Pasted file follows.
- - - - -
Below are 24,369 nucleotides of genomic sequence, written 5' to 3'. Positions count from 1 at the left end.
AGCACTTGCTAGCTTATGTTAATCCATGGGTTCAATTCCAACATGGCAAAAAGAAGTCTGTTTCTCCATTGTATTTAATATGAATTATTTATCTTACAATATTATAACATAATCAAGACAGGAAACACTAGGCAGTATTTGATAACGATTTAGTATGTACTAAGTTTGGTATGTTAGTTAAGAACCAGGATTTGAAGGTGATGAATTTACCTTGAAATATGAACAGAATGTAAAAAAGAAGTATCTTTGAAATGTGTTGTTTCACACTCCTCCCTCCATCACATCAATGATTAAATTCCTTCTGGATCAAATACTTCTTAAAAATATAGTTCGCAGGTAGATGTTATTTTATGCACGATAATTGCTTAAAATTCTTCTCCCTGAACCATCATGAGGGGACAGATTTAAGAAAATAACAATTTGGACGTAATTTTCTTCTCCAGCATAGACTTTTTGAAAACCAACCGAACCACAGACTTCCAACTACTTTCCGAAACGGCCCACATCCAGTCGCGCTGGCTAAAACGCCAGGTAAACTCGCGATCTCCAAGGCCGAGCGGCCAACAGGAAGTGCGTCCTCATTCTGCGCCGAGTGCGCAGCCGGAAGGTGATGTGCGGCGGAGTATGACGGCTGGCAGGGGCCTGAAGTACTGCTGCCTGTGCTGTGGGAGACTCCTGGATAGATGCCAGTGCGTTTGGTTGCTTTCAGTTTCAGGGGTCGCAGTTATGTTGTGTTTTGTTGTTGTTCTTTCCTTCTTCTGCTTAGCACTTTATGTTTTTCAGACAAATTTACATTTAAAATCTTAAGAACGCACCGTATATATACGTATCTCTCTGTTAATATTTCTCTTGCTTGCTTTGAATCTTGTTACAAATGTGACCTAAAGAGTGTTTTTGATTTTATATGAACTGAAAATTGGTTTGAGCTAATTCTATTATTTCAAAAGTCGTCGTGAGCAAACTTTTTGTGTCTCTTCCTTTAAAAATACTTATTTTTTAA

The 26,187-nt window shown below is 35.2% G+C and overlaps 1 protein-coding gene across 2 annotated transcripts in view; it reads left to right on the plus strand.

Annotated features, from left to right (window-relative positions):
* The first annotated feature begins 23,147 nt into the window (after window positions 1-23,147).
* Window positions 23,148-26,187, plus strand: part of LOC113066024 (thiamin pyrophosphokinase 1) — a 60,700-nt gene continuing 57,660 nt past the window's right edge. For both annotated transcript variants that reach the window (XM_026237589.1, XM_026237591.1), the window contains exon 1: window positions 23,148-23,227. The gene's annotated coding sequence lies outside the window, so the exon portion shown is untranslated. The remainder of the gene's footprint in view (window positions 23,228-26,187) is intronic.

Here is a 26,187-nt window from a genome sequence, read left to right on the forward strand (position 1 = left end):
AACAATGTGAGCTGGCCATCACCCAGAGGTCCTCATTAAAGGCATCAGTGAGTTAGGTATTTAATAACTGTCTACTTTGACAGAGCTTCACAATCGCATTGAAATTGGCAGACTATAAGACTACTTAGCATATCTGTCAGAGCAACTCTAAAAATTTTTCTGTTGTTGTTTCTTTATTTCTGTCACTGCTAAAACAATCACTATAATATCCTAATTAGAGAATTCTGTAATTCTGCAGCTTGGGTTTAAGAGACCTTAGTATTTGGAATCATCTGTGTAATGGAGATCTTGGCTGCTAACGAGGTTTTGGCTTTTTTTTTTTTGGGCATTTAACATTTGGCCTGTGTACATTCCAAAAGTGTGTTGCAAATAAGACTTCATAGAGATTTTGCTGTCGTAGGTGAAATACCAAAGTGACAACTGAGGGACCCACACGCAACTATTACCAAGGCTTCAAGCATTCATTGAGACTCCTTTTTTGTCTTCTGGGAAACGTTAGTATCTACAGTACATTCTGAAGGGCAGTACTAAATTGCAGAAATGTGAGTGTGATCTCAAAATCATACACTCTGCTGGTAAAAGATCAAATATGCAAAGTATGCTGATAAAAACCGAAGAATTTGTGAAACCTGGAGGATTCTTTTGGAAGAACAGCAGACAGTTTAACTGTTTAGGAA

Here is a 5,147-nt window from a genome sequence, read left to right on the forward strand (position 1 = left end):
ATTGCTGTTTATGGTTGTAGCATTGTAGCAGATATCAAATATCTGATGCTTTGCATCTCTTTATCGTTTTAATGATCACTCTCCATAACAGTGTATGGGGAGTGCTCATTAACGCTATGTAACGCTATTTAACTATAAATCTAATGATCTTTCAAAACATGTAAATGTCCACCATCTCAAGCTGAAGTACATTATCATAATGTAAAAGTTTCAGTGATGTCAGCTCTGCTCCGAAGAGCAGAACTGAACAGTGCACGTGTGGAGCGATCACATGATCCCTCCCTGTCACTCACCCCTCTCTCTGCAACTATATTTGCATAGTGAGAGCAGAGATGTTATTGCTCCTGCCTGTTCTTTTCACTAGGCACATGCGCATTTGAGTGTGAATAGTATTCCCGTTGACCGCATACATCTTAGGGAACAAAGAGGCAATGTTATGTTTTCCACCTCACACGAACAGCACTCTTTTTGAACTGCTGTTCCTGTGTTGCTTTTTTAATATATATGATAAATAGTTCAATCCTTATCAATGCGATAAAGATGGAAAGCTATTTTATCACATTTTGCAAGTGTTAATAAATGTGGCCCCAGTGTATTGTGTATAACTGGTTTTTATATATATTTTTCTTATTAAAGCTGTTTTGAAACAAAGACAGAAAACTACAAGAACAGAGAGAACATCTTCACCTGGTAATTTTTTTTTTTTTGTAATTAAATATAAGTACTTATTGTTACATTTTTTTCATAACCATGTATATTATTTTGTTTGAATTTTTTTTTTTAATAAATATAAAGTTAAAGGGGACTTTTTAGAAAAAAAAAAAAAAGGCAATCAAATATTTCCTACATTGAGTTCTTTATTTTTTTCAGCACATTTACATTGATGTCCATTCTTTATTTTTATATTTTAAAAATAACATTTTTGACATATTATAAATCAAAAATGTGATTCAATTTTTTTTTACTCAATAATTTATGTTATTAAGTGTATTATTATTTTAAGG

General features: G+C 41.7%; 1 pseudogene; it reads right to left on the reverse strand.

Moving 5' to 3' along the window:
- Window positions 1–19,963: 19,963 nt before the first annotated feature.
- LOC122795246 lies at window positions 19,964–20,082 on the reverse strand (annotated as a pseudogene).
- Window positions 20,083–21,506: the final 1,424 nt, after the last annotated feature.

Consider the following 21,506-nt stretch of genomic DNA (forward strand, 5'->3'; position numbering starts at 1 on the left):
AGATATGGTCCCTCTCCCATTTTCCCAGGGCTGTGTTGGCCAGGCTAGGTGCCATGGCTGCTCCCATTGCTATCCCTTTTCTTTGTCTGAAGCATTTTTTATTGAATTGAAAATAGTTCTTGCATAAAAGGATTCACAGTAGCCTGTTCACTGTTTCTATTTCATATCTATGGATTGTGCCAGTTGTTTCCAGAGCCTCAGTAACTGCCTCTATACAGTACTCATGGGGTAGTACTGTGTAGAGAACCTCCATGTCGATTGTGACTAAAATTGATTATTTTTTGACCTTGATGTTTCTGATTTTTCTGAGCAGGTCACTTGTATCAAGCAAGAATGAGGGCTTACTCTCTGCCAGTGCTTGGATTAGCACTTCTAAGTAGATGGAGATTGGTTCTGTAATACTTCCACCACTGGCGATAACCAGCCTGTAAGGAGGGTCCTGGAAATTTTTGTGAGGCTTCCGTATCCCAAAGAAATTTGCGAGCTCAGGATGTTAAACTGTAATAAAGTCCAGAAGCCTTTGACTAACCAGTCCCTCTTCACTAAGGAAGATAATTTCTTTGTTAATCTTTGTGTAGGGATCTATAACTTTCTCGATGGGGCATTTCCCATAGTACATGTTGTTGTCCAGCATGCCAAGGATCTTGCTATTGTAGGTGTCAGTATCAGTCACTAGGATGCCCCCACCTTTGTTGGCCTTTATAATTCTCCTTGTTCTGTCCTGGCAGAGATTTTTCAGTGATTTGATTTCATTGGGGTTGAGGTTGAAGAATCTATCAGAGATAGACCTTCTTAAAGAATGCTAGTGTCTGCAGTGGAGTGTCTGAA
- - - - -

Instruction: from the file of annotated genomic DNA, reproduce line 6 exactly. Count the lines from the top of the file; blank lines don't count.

* Window positions 23,148-26,187, plus strand: part of LOC113066024 (thiamin pyrophosphokinase 1) — a 60,700-nt gene continuing 57,660 nt past the window's right edge. For both annotated transcript variants that reach the window (XM_026237589.1, XM_026237591.1), the window contains exon 1: window positions 23,148-23,227. The gene's annotated coding sequence lies outside the window, so the exon portion shown is untranslated. The remainder of the gene's footprint in view (window positions 23,228-26,187) is intronic.